Wellstar Kennestone celebrates one-year anniversary of new emergency department

Wellstar Kennestone Emergency Department interior shot of medical staff workstations and roomsWellstar Kennestone Emergency Department taken before opening (photo courtesy of Wellstar Kennestone)

Last year Wellstar Kennestone Hospital unveiled its expanded Emergency Department (ED) during some of the worst days of the COVID-19 pandemic.

The ED opened on July 23, 2020, and is celebrating its one-year anniversary.

For more information on Kennestone’s ED, see the press release from Wellstar Health System reprinted below:

MARIETTA, Ga. (July 26, 2021) — The last year has been fraught with challenges during the COVID-19 pandemic and frontline healthcare workers have been instrumental in providing vital emergency care for people in need throughout the crisis. Wellstar Kennestone Hospital – the largest Wellstar Health System hospital – officially opened its new Emergency Department (ED) in the first months of the pandemic, on July 23, 2020, and, over the past 12 months, has provided emergency care for adult and pediatric patients across a wide range of medical conditions. The state-of-the-art Level II Trauma Center and ED – one of the largest and busiest in the U.S., with more than 120 team members and able to accommodate up to 220,000 patients annually – marked one year of service last week. 

 Over the past year, the Wellstar Kennestone ED team has offered world-class, personalized emergency and trauma care in the 263,000 sq. ft facility, including:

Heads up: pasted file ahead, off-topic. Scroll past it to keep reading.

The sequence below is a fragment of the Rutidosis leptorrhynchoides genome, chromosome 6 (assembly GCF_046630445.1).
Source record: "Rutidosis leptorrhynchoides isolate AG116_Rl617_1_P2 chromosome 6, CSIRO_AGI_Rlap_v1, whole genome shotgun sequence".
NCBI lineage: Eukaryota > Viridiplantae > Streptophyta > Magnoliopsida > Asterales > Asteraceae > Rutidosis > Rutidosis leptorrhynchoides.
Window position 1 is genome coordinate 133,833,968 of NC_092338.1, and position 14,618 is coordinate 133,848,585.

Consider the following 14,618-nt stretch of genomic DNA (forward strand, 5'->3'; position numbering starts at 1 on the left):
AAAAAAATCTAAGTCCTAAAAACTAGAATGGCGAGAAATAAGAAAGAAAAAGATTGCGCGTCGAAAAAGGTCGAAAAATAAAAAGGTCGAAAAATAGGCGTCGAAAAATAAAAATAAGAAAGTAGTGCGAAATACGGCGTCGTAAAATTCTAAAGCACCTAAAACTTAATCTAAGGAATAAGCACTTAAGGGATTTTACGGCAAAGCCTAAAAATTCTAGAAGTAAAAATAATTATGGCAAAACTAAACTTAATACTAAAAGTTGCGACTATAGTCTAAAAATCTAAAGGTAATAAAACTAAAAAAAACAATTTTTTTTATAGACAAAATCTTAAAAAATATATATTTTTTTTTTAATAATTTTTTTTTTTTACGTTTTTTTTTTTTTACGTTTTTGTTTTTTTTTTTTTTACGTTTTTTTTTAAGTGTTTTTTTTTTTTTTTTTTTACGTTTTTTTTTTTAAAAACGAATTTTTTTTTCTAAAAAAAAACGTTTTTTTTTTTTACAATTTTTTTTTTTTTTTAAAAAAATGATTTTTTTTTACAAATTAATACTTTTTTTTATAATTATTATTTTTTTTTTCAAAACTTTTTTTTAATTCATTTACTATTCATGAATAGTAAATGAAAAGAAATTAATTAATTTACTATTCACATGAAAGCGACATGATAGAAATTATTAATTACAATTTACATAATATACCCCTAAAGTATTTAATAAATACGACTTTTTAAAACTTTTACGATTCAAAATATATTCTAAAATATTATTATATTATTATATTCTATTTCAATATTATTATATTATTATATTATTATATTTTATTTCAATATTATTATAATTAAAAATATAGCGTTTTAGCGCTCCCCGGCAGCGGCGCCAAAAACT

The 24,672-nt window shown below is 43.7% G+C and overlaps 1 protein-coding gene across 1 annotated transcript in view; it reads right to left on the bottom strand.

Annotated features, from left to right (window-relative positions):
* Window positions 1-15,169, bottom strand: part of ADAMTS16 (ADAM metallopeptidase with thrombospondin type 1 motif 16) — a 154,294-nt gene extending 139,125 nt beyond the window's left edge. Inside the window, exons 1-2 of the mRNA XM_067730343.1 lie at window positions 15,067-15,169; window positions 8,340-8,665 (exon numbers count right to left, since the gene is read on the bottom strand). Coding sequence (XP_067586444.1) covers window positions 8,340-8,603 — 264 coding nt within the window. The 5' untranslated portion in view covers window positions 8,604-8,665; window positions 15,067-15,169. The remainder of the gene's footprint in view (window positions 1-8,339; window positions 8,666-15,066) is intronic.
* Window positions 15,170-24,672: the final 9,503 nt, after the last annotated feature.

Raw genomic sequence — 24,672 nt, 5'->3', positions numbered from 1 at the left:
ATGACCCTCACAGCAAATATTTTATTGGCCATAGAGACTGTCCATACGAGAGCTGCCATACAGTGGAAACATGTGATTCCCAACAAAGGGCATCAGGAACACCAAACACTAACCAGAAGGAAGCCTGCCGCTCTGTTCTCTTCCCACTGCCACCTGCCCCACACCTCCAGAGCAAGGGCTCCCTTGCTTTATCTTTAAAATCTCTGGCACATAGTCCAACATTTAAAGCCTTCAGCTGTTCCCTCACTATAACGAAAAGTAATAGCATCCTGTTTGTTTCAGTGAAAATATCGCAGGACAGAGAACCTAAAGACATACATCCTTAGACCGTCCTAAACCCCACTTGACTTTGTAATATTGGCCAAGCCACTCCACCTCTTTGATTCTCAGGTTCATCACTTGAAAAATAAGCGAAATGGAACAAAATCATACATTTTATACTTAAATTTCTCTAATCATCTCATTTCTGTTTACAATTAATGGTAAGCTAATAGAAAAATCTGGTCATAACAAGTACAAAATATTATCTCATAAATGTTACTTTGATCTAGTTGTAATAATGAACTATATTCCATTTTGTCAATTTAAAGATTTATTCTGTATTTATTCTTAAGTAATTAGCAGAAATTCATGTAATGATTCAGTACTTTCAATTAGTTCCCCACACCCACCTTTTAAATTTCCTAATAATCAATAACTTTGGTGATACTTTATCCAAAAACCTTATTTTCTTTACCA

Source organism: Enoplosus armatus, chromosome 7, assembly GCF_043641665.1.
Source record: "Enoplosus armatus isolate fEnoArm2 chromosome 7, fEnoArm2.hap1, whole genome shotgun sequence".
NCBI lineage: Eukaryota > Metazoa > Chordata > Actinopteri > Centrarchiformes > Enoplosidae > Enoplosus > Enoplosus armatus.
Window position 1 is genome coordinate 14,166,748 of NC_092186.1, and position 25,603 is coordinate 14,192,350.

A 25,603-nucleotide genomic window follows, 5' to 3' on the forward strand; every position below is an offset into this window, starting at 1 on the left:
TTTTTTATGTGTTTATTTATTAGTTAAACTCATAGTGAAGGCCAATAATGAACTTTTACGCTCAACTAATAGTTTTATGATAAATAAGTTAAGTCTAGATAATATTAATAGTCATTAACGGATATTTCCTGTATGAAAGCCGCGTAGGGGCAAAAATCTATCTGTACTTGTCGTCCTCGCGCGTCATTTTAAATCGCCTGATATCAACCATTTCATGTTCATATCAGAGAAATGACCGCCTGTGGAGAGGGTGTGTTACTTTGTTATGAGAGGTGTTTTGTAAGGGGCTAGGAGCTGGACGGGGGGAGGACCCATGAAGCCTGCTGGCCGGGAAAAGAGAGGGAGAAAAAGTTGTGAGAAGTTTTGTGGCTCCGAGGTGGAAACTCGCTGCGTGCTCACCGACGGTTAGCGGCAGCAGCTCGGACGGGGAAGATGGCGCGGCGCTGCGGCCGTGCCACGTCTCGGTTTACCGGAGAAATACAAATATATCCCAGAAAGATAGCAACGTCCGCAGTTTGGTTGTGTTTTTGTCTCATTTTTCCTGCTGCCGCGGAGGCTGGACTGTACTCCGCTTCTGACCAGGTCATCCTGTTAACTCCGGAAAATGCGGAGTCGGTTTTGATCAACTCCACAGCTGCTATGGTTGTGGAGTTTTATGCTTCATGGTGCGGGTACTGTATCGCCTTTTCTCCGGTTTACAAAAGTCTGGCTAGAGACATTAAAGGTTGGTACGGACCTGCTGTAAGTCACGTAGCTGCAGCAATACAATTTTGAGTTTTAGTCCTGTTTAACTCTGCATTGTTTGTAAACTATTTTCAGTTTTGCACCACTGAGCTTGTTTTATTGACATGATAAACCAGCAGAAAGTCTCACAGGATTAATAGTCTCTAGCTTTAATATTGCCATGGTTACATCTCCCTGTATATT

·        Landed more than 245 helicopters  

·       Served more than 105,000 patients 

·       Treated more than 10,760 pediatric patients with a dedicated wing and entrance  

·       Performed more than 320 emergency surgeries  

“The Wellstar Kennestone ED team provides exemplary, tailored care for people in our community each and every day,” said Marianne Hatfield, chief nursing officer, Wellstar Kennestone Hospital. “Our skilled team is grateful to serve with expertise and compassion, and we stand ready to provide medical care no matter the circumstance or condition. As a non-profit health system, that’s our role and responsibility; As medical professionals, it’s our calling and honor.” 

 World-class medical care as a standard 

In the year since the new ED opened, the hospital was designated a Level I Emergency Cardiac Care Center by the Georgia Department of Public Health, Office of Cardiac Care – the highest level of recognition for emergency cardiac care in Georgia. Wellstar Kennestone Hospital was also verified as one of only four Level II Trauma Centers in Georgia by the American College of Surgeons. This achievement recognizes the trauma center’s dedication to providing optimal care for injured patients. Wellstar Health System offers the largest trauma network in the state, with Level I, II, and III certified Trauma Centers across Georgia. 

Meeting the community’s needs with expanded space and services 

To accommodate an anticipated increase in patient volume and the vital healthcare needs of Georgians, Wellstar Kennestone Hospital is planning a $263-million-dollar tower on its existing campus. The new tower will provide additional beds and services needed to serve the community.   

 “When we conceptualized Wellstar Kennestone Hospital’s new Emergency Department, we also planned for an increase in patient admissions,” said Mary Chatman, executive vice president, Wellstar Health System, and president, Wellstar Kennestone and Wellstar Windy Hill Hospitals. “The new tower will provide necessary space for additional patient beds and services, including neonatal care for our youngest patients and medical care for adult patients and families. In addition, we will expand the number of private rooms in response to the voice of our community and people we provide care for.” 

 The tower expansion will add 61 new acute-care beds to the 633-bed hospital. “This construction at the heart of our campus is a natural next step for Wellstar as we continue to offer patient-centered, world-class care,” added Chatman.